"Pick the system theme that best matches the needs and design aesthetics for your app. If your desire is to have a more distinct look for your app, using one of the system themes as a starting point for your customizations is a good idea. The system themes provide a solid foundation on top of which you can selectively implement your own visual stylings."

This is a good guideline. Starting from Holo makes sense. Visual design is difficult and requires skills that I, for example, don't have. For me starting from Holo and customising some bits and leaving others untouched makes it easier to reach a good result.
Great piece. I was just thinking about how the first pure-Holo apps seemed to have a distinct look, but just because there weren't many of them. Now that developers are paying much more attention to the UI (thanks, +Matias Duarte for ICS and the design guidelines) and lots of apps are moving on to a standard Holoish/ICSish UI, it's not unique anymore.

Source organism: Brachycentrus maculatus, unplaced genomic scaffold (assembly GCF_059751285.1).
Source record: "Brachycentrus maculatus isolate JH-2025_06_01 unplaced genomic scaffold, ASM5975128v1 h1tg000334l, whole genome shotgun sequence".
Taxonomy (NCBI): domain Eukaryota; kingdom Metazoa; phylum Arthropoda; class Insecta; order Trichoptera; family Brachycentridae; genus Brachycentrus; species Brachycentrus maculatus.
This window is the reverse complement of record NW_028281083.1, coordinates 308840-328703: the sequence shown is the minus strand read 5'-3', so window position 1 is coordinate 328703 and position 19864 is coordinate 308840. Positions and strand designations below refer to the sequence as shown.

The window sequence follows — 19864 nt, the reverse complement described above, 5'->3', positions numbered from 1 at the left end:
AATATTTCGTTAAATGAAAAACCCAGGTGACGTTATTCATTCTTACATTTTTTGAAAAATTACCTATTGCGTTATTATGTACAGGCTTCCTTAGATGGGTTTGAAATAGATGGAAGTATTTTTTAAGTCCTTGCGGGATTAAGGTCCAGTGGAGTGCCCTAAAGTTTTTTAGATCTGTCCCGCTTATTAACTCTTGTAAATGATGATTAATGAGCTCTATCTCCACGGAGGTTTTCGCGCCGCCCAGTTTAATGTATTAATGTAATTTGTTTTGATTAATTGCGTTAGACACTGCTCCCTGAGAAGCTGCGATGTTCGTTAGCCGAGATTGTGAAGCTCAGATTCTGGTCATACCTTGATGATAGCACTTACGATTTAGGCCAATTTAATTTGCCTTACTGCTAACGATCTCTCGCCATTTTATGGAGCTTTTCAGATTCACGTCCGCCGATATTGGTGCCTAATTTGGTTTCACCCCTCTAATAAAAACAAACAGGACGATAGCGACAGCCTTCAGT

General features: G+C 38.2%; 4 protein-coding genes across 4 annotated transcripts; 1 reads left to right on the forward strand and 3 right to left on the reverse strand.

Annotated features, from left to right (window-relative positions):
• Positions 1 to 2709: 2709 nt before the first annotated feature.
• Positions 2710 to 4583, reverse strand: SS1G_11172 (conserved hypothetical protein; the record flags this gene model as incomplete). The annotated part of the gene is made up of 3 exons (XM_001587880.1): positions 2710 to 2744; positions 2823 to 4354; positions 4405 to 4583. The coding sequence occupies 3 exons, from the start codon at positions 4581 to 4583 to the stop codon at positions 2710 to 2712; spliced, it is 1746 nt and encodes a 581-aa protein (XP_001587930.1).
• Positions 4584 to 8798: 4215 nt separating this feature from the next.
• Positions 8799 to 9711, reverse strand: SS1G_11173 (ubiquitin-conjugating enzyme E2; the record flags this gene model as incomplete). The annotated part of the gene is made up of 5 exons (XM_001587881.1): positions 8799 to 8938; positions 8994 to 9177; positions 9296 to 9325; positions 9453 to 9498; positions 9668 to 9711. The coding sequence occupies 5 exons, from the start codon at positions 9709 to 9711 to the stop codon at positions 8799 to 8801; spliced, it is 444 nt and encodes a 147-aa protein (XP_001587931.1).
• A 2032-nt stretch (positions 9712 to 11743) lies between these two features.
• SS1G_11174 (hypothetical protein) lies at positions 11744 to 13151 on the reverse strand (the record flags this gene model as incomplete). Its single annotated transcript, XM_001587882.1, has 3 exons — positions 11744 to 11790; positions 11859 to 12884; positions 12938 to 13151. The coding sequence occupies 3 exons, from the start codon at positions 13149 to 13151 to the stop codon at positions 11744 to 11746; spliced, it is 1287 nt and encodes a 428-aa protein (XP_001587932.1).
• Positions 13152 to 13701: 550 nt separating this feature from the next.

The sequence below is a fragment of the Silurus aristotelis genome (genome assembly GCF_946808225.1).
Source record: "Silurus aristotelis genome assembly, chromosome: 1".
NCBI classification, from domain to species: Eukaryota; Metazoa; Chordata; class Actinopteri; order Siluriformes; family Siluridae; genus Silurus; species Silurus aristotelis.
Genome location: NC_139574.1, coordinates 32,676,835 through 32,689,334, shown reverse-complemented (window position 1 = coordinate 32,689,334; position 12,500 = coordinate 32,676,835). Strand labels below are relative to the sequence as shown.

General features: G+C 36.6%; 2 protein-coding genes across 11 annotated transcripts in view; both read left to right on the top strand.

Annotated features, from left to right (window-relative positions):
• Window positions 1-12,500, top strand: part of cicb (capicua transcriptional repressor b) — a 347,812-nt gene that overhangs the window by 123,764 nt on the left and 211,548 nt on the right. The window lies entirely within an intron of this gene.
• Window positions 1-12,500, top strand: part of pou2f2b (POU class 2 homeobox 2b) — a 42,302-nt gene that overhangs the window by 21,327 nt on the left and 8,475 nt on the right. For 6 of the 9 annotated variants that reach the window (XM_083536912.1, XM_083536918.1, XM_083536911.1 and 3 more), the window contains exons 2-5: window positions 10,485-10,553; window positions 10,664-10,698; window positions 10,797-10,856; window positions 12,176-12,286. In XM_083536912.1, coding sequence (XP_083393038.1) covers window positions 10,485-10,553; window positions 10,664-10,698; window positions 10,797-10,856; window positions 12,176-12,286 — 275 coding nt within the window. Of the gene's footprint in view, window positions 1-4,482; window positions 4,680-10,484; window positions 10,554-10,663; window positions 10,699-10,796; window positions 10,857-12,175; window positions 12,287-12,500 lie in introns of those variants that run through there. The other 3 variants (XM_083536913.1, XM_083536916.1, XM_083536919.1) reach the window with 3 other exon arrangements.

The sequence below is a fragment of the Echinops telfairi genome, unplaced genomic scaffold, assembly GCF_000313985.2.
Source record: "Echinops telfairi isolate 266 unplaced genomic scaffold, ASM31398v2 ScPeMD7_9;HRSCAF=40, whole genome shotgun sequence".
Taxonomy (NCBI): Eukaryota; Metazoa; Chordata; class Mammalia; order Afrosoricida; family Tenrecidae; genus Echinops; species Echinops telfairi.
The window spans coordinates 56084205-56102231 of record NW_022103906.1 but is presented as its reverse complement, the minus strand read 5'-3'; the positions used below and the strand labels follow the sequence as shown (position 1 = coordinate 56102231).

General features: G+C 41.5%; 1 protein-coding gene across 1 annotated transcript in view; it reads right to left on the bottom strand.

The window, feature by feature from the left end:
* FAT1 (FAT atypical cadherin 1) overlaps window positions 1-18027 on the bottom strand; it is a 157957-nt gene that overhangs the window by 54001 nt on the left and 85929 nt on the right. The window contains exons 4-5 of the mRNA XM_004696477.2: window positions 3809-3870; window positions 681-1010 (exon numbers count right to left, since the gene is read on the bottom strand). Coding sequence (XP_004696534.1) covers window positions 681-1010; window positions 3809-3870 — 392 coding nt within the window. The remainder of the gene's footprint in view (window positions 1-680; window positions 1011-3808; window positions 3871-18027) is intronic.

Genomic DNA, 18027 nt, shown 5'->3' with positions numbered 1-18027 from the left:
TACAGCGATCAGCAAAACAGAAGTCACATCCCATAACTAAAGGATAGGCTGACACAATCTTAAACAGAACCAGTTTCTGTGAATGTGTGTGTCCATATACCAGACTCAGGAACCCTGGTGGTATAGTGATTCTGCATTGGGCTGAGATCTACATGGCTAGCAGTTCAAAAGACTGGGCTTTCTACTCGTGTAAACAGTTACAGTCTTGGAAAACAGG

I mean, Holo is great, but if you need to get a visual identity of your own, you have to provide some unique details in your design. A pure stock UI might be great for some apps, but it's not always the best choice. Totally agree on that.
This is great. Too many apps are now so focused on the Android Design Guidelines that they're missing what I think is they key to standing out: looking unique.

I could have a hundred different apps that work really well and achieve what I want them to do, but if they all look like the default Android look, I would rather download the one app that has a unique visual appeal and support that developer in creating something that can truly stand out from the Holo based horde.
+Juhani Lehtimäki Yes. I totally agree. I'm no designer either but I try and consume as much design-related content as possible so that while I may not have the skills to make something beautiful, I can at least understand the methodology behind what makes something beautiful or not. The Holo assets are a great starting point for customization and they make it really easy to get a good looking app with not too much effort. Piggy-backing on the extensive work done by the Android team is a great way to ensure your app fits in with the platform as well.